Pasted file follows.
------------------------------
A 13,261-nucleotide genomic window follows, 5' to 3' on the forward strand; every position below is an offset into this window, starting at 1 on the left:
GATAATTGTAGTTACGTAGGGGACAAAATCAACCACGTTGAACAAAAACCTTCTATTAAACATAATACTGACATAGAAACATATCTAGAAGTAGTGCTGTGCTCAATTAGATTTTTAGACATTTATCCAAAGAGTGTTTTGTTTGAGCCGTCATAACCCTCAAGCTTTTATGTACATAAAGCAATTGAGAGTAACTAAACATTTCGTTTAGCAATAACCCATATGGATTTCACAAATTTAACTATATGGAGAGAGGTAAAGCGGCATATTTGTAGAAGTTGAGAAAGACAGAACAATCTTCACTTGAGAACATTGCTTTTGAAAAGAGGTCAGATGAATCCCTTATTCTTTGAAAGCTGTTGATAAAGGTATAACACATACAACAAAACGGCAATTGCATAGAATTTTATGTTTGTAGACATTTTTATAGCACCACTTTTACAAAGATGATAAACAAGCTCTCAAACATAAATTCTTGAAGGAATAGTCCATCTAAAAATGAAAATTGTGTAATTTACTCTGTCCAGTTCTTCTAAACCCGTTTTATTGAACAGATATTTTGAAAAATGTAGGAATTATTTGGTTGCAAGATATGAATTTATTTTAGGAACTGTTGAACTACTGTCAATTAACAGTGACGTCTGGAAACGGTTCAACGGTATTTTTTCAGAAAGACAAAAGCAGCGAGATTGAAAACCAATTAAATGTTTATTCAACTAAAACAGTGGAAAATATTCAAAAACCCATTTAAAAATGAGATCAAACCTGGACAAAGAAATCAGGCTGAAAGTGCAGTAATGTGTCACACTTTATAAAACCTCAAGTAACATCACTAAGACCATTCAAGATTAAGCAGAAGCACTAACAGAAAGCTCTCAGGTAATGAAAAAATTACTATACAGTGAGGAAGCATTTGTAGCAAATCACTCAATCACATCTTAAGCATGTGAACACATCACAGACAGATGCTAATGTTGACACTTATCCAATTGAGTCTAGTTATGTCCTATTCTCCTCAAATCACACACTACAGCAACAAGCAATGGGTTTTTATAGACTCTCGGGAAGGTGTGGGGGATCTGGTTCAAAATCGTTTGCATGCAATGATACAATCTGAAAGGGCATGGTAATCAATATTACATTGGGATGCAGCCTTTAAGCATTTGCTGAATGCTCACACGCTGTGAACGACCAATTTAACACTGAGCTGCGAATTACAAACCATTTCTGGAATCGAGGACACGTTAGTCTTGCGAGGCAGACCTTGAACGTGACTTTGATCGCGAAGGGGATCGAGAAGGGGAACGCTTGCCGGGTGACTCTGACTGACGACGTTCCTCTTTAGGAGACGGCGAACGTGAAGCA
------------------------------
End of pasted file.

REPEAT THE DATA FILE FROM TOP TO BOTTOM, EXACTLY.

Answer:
A 13,261-nucleotide genomic window follows, 5' to 3' on the forward strand; every position below is an offset into this window, starting at 1 on the left:
GATAATTGTAGTTACGTAGGGGACAAAATCAACCACGTTGAACAAAAACCTTCTATTAAACATAATACTGACATAGAAACATATCTAGAAGTAGTGCTGTGCTCAATTAGATTTTTAGACATTTATCCAAAGAGTGTTTTGTTTGAGCCGTCATAACCCTCAAGCTTTTATGTACATAAAGCAATTGAGAGTAACTAAACATTTCGTTTAGCAATAACCCATATGGATTTCACAAATTTAACTATATGGAGAGAGGTAAAGCGGCATATTTGTAGAAGTTGAGAAAGACAGAACAATCTTCACTTGAGAACATTGCTTTTGAAAAGAGGTCAGATGAATCCCTTATTCTTTGAAAGCTGTTGATAAAGGTATAACACATACAACAAAACGGCAATTGCATAGAATTTTATGTTTGTAGACATTTTTATAGCACCACTTTTACAAAGATGATAAACAAGCTCTCAAACATAAATTCTTGAAGGAATAGTCCATCTAAAAATGAAAATTGTGTAATTTACTCTGTCCAGTTCTTCTAAACCCGTTTTATTGAACAGATATTTTGAAAAATGTAGGAATTATTTGGTTGCAAGATATGAATTTATTTTAGGAACTGTTGAACTACTGTCAATTAACAGTGACGTCTGGAAACGGTTCAACGGTATTTTTTCAGAAAGACAAAAGCAGCGAGATTGAAAACCAATTAAATGTTTATTCAACTAAAACAGTGGAAAATATTCAAAAACCCATTTAAAAATGAGATCAAACCTGGACAAAGAAATCAGGCTGAAAGTGCAGTAATGTGTCACACTTTATAAAACCTCAAGTAACATCACTAAGACCATTCAAGATTAAGCAGAAGCACTAACAGAAAGCTCTCAGGTAATGAAAAAATTACTATACAGTGAGGAAGCATTTGTAGCAAATCACTCAATCACATCTTAAGCATGTGAACACATCACAGACAGATGCTAATGTTGACACTTATCCAATTGAGTCTAGTTATGTCCTATTCTCCTCAAATCACACACTACAGCAACAAGCAATGGGTTTTTATAGACTCTCGGGAAGGTGTGGGGGATCTGGTTCAAAATCGTTTGCATGCAATGATACAATCTGAAAGGGCATGGTAATCAATATTACATTGGGATGCAGCCTTTAAGCATTTGCTGAATGCTCACACGCTGTGAACGACCAATTTAACACTGAGCTGCGAATTACAAACCATTTCTGGAATCGAGGACACGTTAGTCTTGCGAGGCAGACCTTGAACGTGACTTTGATCGCGAAGGGGATCGAGAAGGGGAACGCTTGCCGGGTGACTCTGACTGACGACGTTCCTCTTTAGGAGACGGCGAACGTGAAGCA